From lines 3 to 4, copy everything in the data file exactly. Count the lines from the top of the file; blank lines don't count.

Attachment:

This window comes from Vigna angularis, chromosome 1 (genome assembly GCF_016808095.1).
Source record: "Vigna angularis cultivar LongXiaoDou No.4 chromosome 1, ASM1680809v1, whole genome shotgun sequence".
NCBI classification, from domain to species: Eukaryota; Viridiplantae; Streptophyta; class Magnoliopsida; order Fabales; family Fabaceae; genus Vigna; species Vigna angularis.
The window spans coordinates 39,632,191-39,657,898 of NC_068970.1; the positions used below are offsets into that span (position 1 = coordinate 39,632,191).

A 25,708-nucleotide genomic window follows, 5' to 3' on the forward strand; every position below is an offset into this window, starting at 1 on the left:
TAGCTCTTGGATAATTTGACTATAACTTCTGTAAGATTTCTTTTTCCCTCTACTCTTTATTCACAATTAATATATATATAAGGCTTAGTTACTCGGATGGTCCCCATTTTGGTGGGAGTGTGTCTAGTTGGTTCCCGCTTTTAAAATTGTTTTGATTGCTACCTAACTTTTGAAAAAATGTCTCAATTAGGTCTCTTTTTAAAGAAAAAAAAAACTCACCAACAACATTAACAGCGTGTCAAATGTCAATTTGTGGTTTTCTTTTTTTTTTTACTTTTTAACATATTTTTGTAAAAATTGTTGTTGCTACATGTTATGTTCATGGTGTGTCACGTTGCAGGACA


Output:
NCBI classification, from domain to species: Eukaryota; Viridiplantae; Streptophyta; class Magnoliopsida; order Fabales; family Fabaceae; genus Vigna; species Vigna angularis.
The window spans coordinates 39,632,191-39,657,898 of NC_068970.1; the positions used below are offsets into that span (position 1 = coordinate 39,632,191).